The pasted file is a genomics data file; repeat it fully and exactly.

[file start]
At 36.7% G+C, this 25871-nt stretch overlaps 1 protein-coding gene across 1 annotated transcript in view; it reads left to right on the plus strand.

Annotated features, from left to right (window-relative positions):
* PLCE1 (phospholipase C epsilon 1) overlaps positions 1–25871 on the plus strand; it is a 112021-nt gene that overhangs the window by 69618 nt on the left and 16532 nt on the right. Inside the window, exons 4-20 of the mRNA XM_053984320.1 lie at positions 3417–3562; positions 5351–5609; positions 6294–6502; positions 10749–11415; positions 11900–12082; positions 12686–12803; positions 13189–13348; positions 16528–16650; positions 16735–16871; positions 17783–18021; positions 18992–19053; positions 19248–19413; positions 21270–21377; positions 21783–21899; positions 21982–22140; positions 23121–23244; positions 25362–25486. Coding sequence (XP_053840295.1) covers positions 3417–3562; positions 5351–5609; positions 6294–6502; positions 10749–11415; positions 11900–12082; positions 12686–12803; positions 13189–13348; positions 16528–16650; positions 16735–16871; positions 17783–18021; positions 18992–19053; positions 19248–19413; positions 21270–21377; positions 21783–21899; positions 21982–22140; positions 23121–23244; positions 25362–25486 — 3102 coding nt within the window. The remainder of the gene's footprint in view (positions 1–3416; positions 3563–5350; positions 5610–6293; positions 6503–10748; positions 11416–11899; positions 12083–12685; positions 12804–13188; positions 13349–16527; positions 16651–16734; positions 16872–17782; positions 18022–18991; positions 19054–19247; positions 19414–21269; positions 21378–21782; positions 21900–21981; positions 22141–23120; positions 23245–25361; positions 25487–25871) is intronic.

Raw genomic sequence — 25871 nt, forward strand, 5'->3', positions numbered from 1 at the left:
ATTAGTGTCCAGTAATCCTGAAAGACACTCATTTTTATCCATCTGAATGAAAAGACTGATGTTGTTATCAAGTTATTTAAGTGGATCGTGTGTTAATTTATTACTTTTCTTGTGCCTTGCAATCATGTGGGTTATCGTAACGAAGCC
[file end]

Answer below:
At 36.7% G+C, this 25871-nt stretch overlaps 1 protein-coding gene across 1 annotated transcript in view; it reads left to right on the plus strand.

Annotated features, from left to right (window-relative positions):
* PLCE1 (phospholipase C epsilon 1) overlaps positions 1–25871 on the plus strand; it is a 112021-nt gene that overhangs the window by 69618 nt on the left and 16532 nt on the right. Inside the window, exons 4-20 of the mRNA XM_053984320.1 lie at positions 3417–3562; positions 5351–5609; positions 6294–6502; positions 10749–11415; positions 11900–12082; positions 12686–12803; positions 13189–13348; positions 16528–16650; positions 16735–16871; positions 17783–18021; positions 18992–19053; positions 19248–19413; positions 21270–21377; positions 21783–21899; positions 21982–22140; positions 23121–23244; positions 25362–25486. Coding sequence (XP_053840295.1) covers positions 3417–3562; positions 5351–5609; positions 6294–6502; positions 10749–11415; positions 11900–12082; positions 12686–12803; positions 13189–13348; positions 16528–16650; positions 16735–16871; positions 17783–18021; positions 18992–19053; positions 19248–19413; positions 21270–21377; positions 21783–21899; positions 21982–22140; positions 23121–23244; positions 25362–25486 — 3102 coding nt within the window. The remainder of the gene's footprint in view (positions 1–3416; positions 3563–5350; positions 5610–6293; positions 6503–10748; positions 11416–11899; positions 12083–12685; positions 12804–13188; positions 13349–16527; positions 16651–16734; positions 16872–17782; positions 18022–18991; positions 19054–19247; positions 19414–21269; positions 21378–21782; positions 21900–21981; positions 22141–23120; positions 23245–25361; positions 25487–25871) is intronic.

Raw genomic sequence — 25871 nt, forward strand, 5'->3', positions numbered from 1 at the left:
ATTAGTGTCCAGTAATCCTGAAAGACACTCATTTTTATCCATCTGAATGAAAAGACTGATGTTGTTATCAAGTTATTTAAGTGGATCGTGTGTTAATTTATTACTTTTCTTGTGCCTTGCAATCATGTGGGTTATCGTAACGAAGCC